Presentation on theme: "PEAC 200: Introduction to Peace Studies Dr. Alan Forrest Spring 2012."— Presentation transcript:
PEAC 200: Introduction to Peace Studies Dr. Alan Forrest Spring 2012
To what extent is peace possible?
Einstein – is there any way of delivering mankind from the menace of war?
Aggression Intentional behavior aimed at doing harm or causing pain to another person.
For centuries, scientists, philosophers, and other serious thinkers have been arguing about the human capacity for aggression. Some are convinced that aggression is an inborn, instinctive human trait. Others are just as certain that aggressive behavior must be learned.
Carl Jung – the shadow (dark) side Dark side – unacceptable to one’s consciousness
Freud – a direct link between aggression (a behavior of individuals) and the social phenomena called war
Does warfare pave the way to peace?
Why do we, you and I, and many others protest so vehemently against war, instead of just accepting it as another of life’s loathsome importunities?
Hierarchy of needs
What is the value of all the fighting?
Chimpanzees are the only nonhuman species in which groups of male members hunt and kill other members of their own kind. Bonobos, on the other hand, are known as the “make love, not war” ape. Prior to engaging in activities that could otherwise lead to conflict, bonobos engage in sex. This sexual activity functions to diffuse potential conflict. The bonobo are a rare exception, however. The near universality of aggression strongly suggests that aggressiveness has evolved and has been maintained because it has survival value.
Aggressive behaviors in human beings, as well as in the lower animals, are associated with an area in the core of the brain called the amygdale. When the amygdale is stimulated, docile organisms become violent. Similarly, when neural activity in that area is blocked, violent organisms become docile.
Social Learning Theory The idea that we learn social behavior (e.g., aggression) by observing others and imitating them.
When a nation is at war, its people are more likely to commit aggressive acts against one another. Being at war serves to legitimize violence as a way to address difficult problems.
Elicited by: A social group with which one identifies self as being threatened by some outside danger; The presence of a hated enemy from whom the threat to one’s values originates; An inspiring leader figure The presence of many other individuals all agitated by the same emotion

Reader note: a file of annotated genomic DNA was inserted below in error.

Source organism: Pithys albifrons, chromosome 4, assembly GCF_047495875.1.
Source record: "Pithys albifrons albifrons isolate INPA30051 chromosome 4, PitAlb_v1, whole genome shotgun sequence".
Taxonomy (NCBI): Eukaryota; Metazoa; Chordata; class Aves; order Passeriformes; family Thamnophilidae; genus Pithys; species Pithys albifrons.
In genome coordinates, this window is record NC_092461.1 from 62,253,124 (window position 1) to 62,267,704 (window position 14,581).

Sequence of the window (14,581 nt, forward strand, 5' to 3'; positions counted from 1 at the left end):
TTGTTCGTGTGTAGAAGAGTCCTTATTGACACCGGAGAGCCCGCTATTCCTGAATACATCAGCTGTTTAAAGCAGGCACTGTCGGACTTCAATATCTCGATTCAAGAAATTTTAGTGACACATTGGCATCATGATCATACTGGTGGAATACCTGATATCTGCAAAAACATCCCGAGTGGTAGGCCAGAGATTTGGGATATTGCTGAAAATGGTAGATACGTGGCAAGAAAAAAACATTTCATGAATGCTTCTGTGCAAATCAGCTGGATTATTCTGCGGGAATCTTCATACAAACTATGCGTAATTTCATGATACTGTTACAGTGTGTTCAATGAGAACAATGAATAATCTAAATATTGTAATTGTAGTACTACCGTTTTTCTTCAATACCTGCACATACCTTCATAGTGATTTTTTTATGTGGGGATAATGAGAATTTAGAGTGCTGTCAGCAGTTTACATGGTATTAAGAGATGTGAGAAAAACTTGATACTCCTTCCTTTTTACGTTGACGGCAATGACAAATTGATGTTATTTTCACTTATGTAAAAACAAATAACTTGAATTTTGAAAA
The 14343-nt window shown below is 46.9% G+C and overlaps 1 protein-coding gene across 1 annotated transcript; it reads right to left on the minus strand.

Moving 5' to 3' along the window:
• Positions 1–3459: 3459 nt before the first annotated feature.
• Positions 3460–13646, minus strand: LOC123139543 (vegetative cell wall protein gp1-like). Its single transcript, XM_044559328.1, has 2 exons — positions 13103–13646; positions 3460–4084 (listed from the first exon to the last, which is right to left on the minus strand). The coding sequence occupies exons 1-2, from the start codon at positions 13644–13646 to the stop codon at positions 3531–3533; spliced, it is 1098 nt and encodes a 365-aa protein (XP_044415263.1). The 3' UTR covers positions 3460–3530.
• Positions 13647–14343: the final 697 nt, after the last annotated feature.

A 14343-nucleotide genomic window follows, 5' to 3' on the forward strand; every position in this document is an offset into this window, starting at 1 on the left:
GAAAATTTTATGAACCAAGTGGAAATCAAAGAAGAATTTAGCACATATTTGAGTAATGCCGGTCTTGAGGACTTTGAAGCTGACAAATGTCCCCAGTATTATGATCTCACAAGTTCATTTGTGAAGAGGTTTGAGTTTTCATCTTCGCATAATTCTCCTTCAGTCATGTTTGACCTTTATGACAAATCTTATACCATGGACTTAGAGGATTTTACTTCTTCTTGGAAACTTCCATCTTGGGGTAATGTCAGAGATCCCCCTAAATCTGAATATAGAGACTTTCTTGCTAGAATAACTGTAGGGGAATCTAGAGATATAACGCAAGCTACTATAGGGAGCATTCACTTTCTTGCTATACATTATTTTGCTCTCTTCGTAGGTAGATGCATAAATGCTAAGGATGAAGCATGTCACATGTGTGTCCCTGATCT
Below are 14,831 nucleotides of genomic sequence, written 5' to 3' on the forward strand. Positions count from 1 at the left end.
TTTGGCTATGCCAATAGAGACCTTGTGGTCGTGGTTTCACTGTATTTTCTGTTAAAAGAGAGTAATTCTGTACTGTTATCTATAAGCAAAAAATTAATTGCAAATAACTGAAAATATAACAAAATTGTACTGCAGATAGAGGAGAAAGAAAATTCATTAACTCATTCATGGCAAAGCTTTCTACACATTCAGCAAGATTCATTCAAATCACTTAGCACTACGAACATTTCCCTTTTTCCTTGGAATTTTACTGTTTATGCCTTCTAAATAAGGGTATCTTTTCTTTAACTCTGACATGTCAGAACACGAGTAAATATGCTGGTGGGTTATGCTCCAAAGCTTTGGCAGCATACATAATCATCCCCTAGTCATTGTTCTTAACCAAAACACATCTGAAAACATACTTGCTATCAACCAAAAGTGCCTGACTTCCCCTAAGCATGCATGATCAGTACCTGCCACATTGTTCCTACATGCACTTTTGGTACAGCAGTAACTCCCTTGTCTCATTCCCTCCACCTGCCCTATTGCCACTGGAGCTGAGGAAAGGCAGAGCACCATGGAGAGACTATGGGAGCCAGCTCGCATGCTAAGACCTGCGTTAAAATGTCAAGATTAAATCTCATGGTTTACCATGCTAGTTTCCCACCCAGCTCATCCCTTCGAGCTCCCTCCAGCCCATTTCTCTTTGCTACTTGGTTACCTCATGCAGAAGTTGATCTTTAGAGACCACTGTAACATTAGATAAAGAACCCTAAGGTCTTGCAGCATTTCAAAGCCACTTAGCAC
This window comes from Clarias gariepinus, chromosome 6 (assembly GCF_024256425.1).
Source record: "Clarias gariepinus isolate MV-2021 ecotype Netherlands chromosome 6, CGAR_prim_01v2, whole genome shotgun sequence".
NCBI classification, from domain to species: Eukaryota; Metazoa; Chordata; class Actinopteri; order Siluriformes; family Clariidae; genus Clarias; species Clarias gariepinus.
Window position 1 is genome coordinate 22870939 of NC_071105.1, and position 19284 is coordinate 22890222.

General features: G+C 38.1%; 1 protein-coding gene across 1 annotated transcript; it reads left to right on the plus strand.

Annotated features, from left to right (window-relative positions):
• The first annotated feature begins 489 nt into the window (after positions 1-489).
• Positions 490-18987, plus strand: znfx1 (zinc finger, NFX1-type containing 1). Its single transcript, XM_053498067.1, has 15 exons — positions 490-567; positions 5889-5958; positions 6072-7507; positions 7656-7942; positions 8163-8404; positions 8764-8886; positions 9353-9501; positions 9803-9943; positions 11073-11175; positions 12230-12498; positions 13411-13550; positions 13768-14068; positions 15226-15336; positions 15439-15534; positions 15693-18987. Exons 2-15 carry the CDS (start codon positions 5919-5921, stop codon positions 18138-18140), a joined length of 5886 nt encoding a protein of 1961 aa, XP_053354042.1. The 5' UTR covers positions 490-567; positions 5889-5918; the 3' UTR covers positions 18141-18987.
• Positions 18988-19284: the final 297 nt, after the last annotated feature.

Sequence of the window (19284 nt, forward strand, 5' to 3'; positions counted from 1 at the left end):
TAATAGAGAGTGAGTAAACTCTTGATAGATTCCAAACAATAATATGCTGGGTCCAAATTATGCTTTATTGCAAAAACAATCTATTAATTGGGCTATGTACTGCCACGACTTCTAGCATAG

The fact that a nation is at war: (1) Weakens the population’s inhibitions against aggression, (2) Leads to imitation of aggression, (3) Makes aggressive responses more acceptable, and (4) Numbs our senses to the horror of cruelty and destruction, making us less sympathetic toward the victims.
Would humans kill if they experienced the full emotional realization of what they were doing?
Stanley Milgram studies – Obedience to authority… 40 male subjects, variety of backgrounds Told experiment was to study effects of punishment on learning/memory learn word pairs Teacher (subject) is to increasingly shock learner for wrong answers 15 volts (“slight shock”) – 450 volts (“XXX”) Learner (confederate) is strapped into chair, electrodes attached to arms Not actually being shocked, but teachers don’t know this – pain sounds prerecorded When teacher would question continuing, experimenter told him he must continue
If people are “naturally” inclined to be peaceful, why are there so many wars? If people are “naturally” inclined to be warlike, is the hope for peace unrealistic and doomed to failure?
To what extent is peace possible?
We can never make peace in the outer world until we make peace within ourselves. ~Dalai Lama~
While you are proclaiming peace with your lips, be careful to have it even more fully in your heart ~St. Francis of Assisi ~